Painful Total Knee Arthroplasty
Frequently, patients who have had a TKA, will return to their physician because they are experiencing pain. There are numerous complaints patients may have: including aching pain, instability, catching, stiffness, fatigue, and even wound drainage. The causes of these complaints can be numerous and are often multifactorial. The appropriate workup involves a systematic approach in developing the correct diagnosis. With the rates of primary TKA on the rise nationally, the need for revision surgery is expected to mirror this trend.
What causes TKA failure?
The causes for failure of a TKA can be broken down into 2 broad categories, intrinsic and extrinsic.
- Polyethylene wear
- Implant fracture
- Arthrofibrosis (stiffness)
- Soft-tissue impingement
- Component overhang
- Extensor mechanism dysfunction
- Hip pathology
- Lumbar spine
- Complex regional pain syndrome
- Vascular claudication
- Soft-tissue inflammation
- Periprosthetic fractures
How is TKA failure diagnosed?
A careful and thorough history and physical exam are crucial to the development of the correct diagnosis of TKA failure. Questions regarding the timing, quality, severity and duration of a patient's pain, as well as aggravating and alleviating factors, are essential first steps. The history of a patient's pain can be quite valuable to a physician, such as "Has the knee hurt like this ever since the surgery? Was there a pain-free period of several months or even years?" It is also critical to inquire if there was ever a history of prolonged drainage, procedures for infection (i.e., washouts) or antibiotics prescribed.
A thorough physical exam is performed with attention to a patient's gait, limb alignment, surgical incisions, palpation, range of motion, ligamentous stability, patellar tracking and quadriceps strength. Examination of the hip is crucial as hip arthritis can often cause isolated knee pain. A careful exam of the distal pulses and neurologic status can provide invaluable information.
Standard radiographic evaluation incuding weight-bearing radiographs of the knee in the AP, lateral and sunrise views can provide valuable information regarding implant alignment, osteolysis, polyethylene wear, and fractures. If any of these are detected, surgical consultation should be ordered. Advanced imaging with CT scans, MRI and bone scans are rarely required and should be ordered by the treating surgeon if indicated.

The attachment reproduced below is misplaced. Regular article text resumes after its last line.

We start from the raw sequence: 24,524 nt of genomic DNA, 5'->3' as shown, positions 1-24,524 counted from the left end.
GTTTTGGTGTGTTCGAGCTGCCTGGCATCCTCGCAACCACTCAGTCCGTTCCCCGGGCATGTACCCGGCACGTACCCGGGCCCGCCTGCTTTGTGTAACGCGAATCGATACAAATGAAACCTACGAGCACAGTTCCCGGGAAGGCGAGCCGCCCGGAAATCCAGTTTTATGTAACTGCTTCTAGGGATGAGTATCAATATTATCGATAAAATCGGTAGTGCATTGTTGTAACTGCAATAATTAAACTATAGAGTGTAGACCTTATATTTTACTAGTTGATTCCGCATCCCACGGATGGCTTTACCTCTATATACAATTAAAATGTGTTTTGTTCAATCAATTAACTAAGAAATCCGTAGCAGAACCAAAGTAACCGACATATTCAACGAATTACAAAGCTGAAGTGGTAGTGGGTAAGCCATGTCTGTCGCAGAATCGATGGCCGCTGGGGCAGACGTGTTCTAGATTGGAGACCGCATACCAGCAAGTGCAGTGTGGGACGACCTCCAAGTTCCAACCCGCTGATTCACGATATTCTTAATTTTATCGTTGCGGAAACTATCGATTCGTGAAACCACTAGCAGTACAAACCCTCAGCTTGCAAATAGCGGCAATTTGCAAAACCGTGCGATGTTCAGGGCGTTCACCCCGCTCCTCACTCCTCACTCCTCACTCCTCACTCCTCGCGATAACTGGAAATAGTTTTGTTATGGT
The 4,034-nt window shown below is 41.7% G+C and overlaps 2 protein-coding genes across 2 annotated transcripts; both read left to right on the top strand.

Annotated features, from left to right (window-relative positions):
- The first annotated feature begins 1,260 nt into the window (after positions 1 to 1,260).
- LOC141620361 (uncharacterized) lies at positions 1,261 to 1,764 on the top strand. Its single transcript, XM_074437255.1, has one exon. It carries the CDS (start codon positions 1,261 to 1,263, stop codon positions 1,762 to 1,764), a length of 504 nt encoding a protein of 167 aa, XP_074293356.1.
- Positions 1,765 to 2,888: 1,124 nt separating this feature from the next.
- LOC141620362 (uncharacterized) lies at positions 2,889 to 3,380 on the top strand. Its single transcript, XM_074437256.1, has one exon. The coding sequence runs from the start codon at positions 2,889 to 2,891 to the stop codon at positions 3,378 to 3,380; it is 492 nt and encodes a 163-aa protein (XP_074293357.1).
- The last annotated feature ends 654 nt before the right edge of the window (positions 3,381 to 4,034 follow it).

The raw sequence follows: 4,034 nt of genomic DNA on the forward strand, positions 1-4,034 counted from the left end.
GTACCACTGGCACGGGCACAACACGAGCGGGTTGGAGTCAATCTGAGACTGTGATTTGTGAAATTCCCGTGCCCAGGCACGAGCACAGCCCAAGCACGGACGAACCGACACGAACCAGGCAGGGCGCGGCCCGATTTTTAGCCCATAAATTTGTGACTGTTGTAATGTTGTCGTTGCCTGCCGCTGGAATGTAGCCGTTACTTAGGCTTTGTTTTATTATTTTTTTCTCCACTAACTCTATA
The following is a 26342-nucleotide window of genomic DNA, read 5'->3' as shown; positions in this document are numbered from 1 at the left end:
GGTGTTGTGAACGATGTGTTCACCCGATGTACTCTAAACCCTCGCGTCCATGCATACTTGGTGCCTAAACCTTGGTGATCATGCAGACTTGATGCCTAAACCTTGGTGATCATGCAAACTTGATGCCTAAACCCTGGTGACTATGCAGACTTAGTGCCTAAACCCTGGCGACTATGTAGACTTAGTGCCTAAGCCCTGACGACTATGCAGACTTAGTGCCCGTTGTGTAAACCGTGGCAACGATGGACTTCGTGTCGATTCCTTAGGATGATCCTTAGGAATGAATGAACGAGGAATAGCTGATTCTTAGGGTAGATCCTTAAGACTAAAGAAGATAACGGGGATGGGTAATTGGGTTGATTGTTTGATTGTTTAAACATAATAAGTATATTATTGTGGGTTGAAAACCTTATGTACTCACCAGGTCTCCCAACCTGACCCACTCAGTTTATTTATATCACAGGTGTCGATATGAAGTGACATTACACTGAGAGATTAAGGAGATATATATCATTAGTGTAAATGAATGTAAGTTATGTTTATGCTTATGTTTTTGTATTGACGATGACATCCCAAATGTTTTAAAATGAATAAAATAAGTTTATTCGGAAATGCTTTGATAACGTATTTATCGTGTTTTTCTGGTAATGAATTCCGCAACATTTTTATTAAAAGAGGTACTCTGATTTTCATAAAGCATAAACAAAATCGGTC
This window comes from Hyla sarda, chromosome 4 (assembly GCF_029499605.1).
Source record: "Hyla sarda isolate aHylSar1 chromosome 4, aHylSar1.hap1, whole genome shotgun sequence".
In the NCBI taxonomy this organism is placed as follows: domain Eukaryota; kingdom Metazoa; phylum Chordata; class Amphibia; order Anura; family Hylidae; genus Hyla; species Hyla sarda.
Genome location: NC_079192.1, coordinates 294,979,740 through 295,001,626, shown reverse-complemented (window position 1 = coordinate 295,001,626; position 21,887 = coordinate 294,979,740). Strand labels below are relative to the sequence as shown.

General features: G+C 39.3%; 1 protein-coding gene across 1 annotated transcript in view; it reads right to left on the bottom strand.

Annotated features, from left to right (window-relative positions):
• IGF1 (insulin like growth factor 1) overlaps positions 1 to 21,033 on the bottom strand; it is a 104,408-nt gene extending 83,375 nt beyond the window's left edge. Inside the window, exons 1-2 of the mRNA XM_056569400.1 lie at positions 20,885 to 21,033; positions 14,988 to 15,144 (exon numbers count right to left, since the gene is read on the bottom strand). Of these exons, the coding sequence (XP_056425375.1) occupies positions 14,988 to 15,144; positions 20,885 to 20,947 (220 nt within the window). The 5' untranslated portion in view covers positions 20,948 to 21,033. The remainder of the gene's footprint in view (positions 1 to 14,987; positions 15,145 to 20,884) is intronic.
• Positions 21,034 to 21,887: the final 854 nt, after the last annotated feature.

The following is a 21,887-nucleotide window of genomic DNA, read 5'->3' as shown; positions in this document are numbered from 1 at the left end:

The ESR and CRP are the most valuable laboratory values in the workup of possible infection. Multiple studies have shown these studies to have a high sensitivity and specificity in the diagnosis of infection. If these levels are elevated, patients should be referred to a surgeon for evaluation. Patients should NOT take antibiotics as this can significantly delay or even prevent identification of the organism.
When is surgery indicated?
The decision to perform a revision TKA should be determined by the treating surgeon based on a specific set of goals to address during the procedure, (e.g., instability, loosening, infection, etc.). Occasionally, non-operative treatment with bracing and physical therapy may be indicated, but this should be determined by the treating surgeon. The surgeries to treat TKA failure can range from as simple as changing a liner or removing scar tissue to removal of one or all of the parts. Infections require surgical debridement and often staged removal, prolonged antibiotic therapy and eventual reconstruction to final components. Loose components should be removed and the joint rebalanced and reconstructed.
What are the outcomes?
Revision TKA has shown good results in many studies. Some studies have shown 70%-90% survival of the implants at 10 years after revision. However, the risks are higher in many areas including infection, aseptic loosening and instability secondary to a more extensive surgery, bone loss and scar tissue. Unfortunatley, if a clear etiology is not discovered, revision TKA has poor results.
TKA, Revision and CNOS
CNOS has the area's most experienced orthopaedic surgeons in TKA, including Dr. Daniel Nelson. Fellowship-trained in adult reconstruction, Dr. Nelson has additional training and expertise in the evaluation and treatment of revision TKA and revision total hip arthroplasty. He is a graduate of the Sanford School of Medicine at the University of South Dakota.
Dr. Nelson completed his adult reconstruction fellowship at the Southern Joint Replacement Institute/Vanderbilt University in Nashville, TN. He specializes in joint replacement, and general orthopaedics.